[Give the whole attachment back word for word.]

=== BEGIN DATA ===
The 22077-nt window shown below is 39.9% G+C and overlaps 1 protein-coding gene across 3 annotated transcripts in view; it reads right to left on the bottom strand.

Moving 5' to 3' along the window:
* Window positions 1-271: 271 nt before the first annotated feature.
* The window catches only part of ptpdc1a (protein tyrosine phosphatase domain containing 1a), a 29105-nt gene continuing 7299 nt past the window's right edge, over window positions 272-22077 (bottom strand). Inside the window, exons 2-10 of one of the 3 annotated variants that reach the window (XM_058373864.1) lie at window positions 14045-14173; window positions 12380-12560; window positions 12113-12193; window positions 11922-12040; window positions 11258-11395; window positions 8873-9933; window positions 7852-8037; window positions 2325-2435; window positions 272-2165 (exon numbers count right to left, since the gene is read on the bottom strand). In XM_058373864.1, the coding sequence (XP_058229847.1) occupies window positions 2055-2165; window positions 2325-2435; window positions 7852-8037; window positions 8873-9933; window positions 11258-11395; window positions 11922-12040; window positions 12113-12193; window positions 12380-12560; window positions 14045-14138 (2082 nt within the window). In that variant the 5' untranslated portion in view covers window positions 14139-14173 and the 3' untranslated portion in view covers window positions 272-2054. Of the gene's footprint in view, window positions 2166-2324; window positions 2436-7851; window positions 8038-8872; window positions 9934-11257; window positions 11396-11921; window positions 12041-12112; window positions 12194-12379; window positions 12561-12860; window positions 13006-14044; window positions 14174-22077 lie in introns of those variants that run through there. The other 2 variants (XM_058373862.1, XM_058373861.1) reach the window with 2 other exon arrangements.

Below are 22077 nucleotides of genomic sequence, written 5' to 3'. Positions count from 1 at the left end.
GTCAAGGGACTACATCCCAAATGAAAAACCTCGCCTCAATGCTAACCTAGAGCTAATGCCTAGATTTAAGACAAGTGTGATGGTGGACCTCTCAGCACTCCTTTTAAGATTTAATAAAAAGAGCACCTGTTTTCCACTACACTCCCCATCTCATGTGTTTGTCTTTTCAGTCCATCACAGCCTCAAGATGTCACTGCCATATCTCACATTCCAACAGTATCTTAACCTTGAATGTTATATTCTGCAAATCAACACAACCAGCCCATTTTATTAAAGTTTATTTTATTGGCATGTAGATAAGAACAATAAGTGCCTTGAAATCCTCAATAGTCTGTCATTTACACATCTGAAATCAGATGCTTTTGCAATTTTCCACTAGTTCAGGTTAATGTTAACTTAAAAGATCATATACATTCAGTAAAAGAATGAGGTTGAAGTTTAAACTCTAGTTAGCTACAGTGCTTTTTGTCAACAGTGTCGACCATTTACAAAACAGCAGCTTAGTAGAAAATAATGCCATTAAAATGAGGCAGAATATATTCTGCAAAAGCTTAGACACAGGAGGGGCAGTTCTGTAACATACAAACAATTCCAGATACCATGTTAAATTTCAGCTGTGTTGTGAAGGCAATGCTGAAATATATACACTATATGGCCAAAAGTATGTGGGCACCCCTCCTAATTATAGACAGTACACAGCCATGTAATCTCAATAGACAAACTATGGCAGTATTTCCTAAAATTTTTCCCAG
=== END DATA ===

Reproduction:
The 22077-nt window shown below is 39.9% G+C and overlaps 1 protein-coding gene across 3 annotated transcripts in view; it reads right to left on the bottom strand.

Moving 5' to 3' along the window:
* Window positions 1-271: 271 nt before the first annotated feature.
* The window catches only part of ptpdc1a (protein tyrosine phosphatase domain containing 1a), a 29105-nt gene continuing 7299 nt past the window's right edge, over window positions 272-22077 (bottom strand). Inside the window, exons 2-10 of one of the 3 annotated variants that reach the window (XM_058373864.1) lie at window positions 14045-14173; window positions 12380-12560; window positions 12113-12193; window positions 11922-12040; window positions 11258-11395; window positions 8873-9933; window positions 7852-8037; window positions 2325-2435; window positions 272-2165 (exon numbers count right to left, since the gene is read on the bottom strand). In XM_058373864.1, the coding sequence (XP_058229847.1) occupies window positions 2055-2165; window positions 2325-2435; window positions 7852-8037; window positions 8873-9933; window positions 11258-11395; window positions 11922-12040; window positions 12113-12193; window positions 12380-12560; window positions 14045-14138 (2082 nt within the window). In that variant the 5' untranslated portion in view covers window positions 14139-14173 and the 3' untranslated portion in view covers window positions 272-2054. Of the gene's footprint in view, window positions 2166-2324; window positions 2436-7851; window positions 8038-8872; window positions 9934-11257; window positions 11396-11921; window positions 12041-12112; window positions 12194-12379; window positions 12561-12860; window positions 13006-14044; window positions 14174-22077 lie in introns of those variants that run through there. The other 2 variants (XM_058373862.1, XM_058373861.1) reach the window with 2 other exon arrangements.

Below are 22077 nucleotides of genomic sequence, written 5' to 3'. Positions count from 1 at the left end.
GTCAAGGGACTACATCCCAAATGAAAAACCTCGCCTCAATGCTAACCTAGAGCTAATGCCTAGATTTAAGACAAGTGTGATGGTGGACCTCTCAGCACTCCTTTTAAGATTTAATAAAAAGAGCACCTGTTTTCCACTACACTCCCCATCTCATGTGTTTGTCTTTTCAGTCCATCACAGCCTCAAGATGTCACTGCCATATCTCACATTCCAACAGTATCTTAACCTTGAATGTTATATTCTGCAAATCAACACAACCAGCCCATTTTATTAAAGTTTATTTTATTGGCATGTAGATAAGAACAATAAGTGCCTTGAAATCCTCAATAGTCTGTCATTTACACATCTGAAATCAGATGCTTTTGCAATTTTCCACTAGTTCAGGTTAATGTTAACTTAAAAGATCATATACATTCAGTAAAAGAATGAGGTTGAAGTTTAAACTCTAGTTAGCTACAGTGCTTTTTGTCAACAGTGTCGACCATTTACAAAACAGCAGCTTAGTAGAAAATAATGCCATTAAAATGAGGCAGAATATATTCTGCAAAAGCTTAGACACAGGAGGGGCAGTTCTGTAACATACAAACAATTCCAGATACCATGTTAAATTTCAGCTGTGTTGTGAAGGCAATGCTGAAATATATACACTATATGGCCAAAAGTATGTGGGCACCCCTCCTAATTATAGACAGTACACAGCCATGTAATCTCAATAGACAAACTATGGCAGTATTTCCTAAAATTTTTCCCAG